The Value of Scratch Resistant Wedding Bands

Do a quick search of the most common problems couples have with their wedding rings and you’re likely to be overwhelmed with blog posts, message boards and stories full of angst over scratching. In addition, wedding sites are full of articles advising ways to keep your ring looking “like new” and other household ways to clean your wedding ring.

It’s seems fairly obvious; when it comes to wedding bands, scratches are Public Enemy No. 1.

Scratching is actually the absence of something. In technical terms, a material can only be scratched by another material that is as hard, if not harder, than itself. The result is the removal of a minute amount of the scratched material which becomes visible as a scratch. Wedding bands are especially susceptible to this because of the predominant materials used in making them: precious metals.

For all their popularity and substantial costs, the one thing precious metals can’t promise is scratch resistance. In fact, gold was historically renowned for its softness in comparison to other metals. Sadly, while your wedding ring is made of soft precious metals, the rest of the world around us is being made from hard, durable materials like steel, which can have an adverse effect on your wedding ring.

Fortunately, there are many ways to remedy the nasty scratches and nicks that manifest themselves on wedding bands. There is no shorter of jewelry care tips out there in magazines and online. But what these care tips rarely tell you is the monetary and unforeseen costs of restoring a wedding band to its former glory.

Jewelry Cleaning Kit: You can get a decent jewelry cleaning kit for about $5. It’s inexpensive but the results are so-so. Cleaning kits do exactly what they say; they clean. Unfortunately, they are more likely to polish up a ring making scratches more noticeable than to remove them.

Polishing Wheel: Smaller versions of professional polishing wheels are around $80 to $90 and they work. Unfortunately, they really should be utilized only by professionals. The polishing wheel buffs scratches by removing thin layers of your ring to below the scratch. Incorrectly using a polishing wheel can lead to lopsided rings greatly reduced in the amount of material. Gold and platinum are measured by the ounce, so every extra bit of material removed is more dollars out the window.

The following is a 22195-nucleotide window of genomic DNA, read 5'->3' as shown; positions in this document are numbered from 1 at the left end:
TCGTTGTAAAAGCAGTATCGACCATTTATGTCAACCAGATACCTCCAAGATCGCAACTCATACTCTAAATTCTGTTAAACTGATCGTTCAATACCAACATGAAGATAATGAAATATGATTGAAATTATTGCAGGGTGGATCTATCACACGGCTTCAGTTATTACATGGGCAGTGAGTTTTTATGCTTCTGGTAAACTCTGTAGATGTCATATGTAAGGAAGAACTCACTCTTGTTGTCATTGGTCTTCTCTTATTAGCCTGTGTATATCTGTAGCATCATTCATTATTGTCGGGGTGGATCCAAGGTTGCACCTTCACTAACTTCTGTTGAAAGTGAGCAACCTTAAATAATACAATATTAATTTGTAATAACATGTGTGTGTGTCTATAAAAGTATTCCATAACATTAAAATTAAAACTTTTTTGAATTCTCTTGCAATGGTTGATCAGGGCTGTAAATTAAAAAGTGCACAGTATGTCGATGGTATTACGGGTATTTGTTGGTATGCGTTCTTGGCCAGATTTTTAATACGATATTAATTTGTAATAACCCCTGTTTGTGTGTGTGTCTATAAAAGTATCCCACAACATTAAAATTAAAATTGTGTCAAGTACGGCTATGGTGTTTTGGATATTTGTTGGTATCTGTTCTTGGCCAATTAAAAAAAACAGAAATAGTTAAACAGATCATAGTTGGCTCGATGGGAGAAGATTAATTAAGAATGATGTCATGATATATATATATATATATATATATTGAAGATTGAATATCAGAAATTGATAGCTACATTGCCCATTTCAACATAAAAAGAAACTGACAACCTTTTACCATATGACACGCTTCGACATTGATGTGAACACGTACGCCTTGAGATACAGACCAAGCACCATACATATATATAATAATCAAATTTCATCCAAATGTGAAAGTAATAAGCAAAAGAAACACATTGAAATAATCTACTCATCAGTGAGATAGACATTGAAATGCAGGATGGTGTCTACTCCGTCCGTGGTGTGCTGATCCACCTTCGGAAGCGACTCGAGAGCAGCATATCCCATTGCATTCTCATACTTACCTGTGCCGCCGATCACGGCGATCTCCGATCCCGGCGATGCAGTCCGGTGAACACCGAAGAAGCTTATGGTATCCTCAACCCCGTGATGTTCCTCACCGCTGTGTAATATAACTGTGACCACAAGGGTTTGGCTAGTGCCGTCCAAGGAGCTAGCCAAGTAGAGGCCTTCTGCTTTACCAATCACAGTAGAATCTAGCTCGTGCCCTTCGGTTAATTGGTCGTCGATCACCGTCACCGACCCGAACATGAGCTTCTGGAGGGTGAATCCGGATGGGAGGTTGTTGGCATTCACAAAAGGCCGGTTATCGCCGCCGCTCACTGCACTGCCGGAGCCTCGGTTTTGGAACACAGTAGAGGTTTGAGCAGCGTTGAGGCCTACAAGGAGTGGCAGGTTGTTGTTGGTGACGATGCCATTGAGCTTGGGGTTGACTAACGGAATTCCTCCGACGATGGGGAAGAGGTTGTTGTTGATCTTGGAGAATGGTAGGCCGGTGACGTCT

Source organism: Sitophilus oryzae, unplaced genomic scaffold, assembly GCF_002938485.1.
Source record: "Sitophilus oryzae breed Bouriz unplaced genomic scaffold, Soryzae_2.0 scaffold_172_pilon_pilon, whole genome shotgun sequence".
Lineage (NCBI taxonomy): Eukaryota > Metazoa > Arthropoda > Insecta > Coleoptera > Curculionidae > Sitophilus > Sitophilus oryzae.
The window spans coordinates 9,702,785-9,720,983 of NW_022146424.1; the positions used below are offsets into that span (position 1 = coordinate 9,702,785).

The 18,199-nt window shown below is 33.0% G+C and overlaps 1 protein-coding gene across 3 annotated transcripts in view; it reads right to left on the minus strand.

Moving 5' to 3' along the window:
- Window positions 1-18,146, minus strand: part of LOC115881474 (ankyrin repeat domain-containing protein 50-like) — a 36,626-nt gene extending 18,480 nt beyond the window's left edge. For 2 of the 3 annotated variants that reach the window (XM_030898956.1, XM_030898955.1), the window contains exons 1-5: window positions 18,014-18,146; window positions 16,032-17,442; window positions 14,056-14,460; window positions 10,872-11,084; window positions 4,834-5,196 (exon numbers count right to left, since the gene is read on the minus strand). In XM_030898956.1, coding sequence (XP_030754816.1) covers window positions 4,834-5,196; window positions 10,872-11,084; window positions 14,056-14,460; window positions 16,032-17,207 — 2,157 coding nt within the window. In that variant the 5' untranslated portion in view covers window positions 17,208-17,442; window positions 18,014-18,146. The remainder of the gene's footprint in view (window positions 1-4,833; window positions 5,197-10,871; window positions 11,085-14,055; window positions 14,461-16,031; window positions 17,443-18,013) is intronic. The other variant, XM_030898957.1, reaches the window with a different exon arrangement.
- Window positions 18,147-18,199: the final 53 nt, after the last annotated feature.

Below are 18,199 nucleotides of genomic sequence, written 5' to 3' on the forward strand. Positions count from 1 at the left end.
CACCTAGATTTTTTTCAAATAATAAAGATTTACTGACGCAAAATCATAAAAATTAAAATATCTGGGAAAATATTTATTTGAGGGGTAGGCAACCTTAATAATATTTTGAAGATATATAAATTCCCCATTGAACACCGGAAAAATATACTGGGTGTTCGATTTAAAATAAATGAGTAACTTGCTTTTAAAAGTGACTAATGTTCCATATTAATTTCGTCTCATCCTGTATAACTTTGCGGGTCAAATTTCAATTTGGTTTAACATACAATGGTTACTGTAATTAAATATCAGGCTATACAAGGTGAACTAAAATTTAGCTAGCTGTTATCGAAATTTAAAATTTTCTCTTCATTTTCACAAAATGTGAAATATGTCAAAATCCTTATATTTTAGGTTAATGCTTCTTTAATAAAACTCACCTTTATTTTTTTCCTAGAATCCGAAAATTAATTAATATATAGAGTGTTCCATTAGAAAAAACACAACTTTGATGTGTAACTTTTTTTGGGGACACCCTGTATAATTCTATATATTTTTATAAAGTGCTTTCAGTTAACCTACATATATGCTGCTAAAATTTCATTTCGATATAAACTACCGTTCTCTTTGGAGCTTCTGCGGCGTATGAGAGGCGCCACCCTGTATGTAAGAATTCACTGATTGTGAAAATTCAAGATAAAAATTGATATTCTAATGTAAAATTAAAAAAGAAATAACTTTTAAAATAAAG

Professional Jewelry “Cleaning”: When it comes to your wedding band, you always want to deal with professionals. A jeweler is your safest bet for buffing out scratches to your ring and usually costs about $40 to $50. Because they know what they are doing, they are usually good at removing surface scratches while not removing too much of the rings material, although there are a few horror stories out there. The real problem is the cleaning is never a one-time thing. Once you get your ring back, you’ll likely notice scratches creeping back in within days. So it’s back to the jeweler at least once a year for your cleaning. That adds up.

So, when you debating between alternative metal wedding bands like tungsten and traditional precious metals, you might want to ask yourself: how much is scratch resistance worth to you?


Posted by: Vincent LR, Press Officer

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